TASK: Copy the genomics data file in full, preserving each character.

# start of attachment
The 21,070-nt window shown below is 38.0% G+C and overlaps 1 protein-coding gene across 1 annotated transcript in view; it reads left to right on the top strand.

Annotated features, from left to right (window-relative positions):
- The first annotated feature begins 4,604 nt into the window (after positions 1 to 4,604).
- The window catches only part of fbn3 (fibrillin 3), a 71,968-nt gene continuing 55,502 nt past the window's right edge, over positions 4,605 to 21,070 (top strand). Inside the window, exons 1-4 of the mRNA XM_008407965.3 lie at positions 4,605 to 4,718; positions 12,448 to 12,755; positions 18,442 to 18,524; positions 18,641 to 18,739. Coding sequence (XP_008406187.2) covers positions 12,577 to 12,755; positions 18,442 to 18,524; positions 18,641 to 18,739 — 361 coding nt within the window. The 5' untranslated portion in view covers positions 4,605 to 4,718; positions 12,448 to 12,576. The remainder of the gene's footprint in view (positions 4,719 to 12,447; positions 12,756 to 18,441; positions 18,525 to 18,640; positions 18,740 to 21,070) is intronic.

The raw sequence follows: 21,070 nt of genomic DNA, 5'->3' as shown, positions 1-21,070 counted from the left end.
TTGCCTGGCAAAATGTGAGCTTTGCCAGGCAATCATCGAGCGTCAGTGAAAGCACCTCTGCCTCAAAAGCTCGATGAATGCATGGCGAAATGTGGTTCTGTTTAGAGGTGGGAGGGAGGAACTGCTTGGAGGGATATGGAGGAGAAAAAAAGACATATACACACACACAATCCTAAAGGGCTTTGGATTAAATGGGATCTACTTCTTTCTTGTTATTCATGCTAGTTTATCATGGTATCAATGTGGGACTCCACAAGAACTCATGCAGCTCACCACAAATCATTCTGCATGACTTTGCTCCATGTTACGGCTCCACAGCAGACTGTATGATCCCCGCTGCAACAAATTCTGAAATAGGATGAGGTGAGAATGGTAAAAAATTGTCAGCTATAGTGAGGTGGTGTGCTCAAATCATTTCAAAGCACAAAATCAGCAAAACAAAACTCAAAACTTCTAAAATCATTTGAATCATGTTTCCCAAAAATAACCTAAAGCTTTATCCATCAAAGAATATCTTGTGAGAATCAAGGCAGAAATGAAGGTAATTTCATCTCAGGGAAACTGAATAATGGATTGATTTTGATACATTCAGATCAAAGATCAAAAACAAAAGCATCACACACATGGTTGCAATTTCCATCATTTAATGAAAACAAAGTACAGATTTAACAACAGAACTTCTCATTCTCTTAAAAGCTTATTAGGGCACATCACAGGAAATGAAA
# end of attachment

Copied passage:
The 21,070-nt window shown below is 38.0% G+C and overlaps 1 protein-coding gene across 1 annotated transcript in view; it reads left to right on the top strand.

Annotated features, from left to right (window-relative positions):
- The first annotated feature begins 4,604 nt into the window (after positions 1 to 4,604).
- The window catches only part of fbn3 (fibrillin 3), a 71,968-nt gene continuing 55,502 nt past the window's right edge, over positions 4,605 to 21,070 (top strand). Inside the window, exons 1-4 of the mRNA XM_008407965.3 lie at positions 4,605 to 4,718; positions 12,448 to 12,755; positions 18,442 to 18,524; positions 18,641 to 18,739. Coding sequence (XP_008406187.2) covers positions 12,577 to 12,755; positions 18,442 to 18,524; positions 18,641 to 18,739 — 361 coding nt within the window. The 5' untranslated portion in view covers positions 4,605 to 4,718; positions 12,448 to 12,576. The remainder of the gene's footprint in view (positions 4,719 to 12,447; positions 12,756 to 18,441; positions 18,525 to 18,640; positions 18,740 to 21,070) is intronic.

The raw sequence follows: 21,070 nt of genomic DNA, 5'->3' as shown, positions 1-21,070 counted from the left end.
TTGCCTGGCAAAATGTGAGCTTTGCCAGGCAATCATCGAGCGTCAGTGAAAGCACCTCTGCCTCAAAAGCTCGATGAATGCATGGCGAAATGTGGTTCTGTTTAGAGGTGGGAGGGAGGAACTGCTTGGAGGGATATGGAGGAGAAAAAAAGACATATACACACACACAATCCTAAAGGGCTTTGGATTAAATGGGATCTACTTCTTTCTTGTTATTCATGCTAGTTTATCATGGTATCAATGTGGGACTCCACAAGAACTCATGCAGCTCACCACAAATCATTCTGCATGACTTTGCTCCATGTTACGGCTCCACAGCAGACTGTATGATCCCCGCTGCAACAAATTCTGAAATAGGATGAGGTGAGAATGGTAAAAAATTGTCAGCTATAGTGAGGTGGTGTGCTCAAATCATTTCAAAGCACAAAATCAGCAAAACAAAACTCAAAACTTCTAAAATCATTTGAATCATGTTTCCCAAAAATAACCTAAAGCTTTATCCATCAAAGAATATCTTGTGAGAATCAAGGCAGAAATGAAGGTAATTTCATCTCAGGGAAACTGAATAATGGATTGATTTTGATACATTCAGATCAAAGATCAAAAACAAAAGCATCACACACATGGTTGCAATTTCCATCATTTAATGAAAACAAAGTACAGATTTAACAACAGAACTTCTCATTCTCTTAAAAGCTTATTAGGGCACATCACAGGAAATGAAA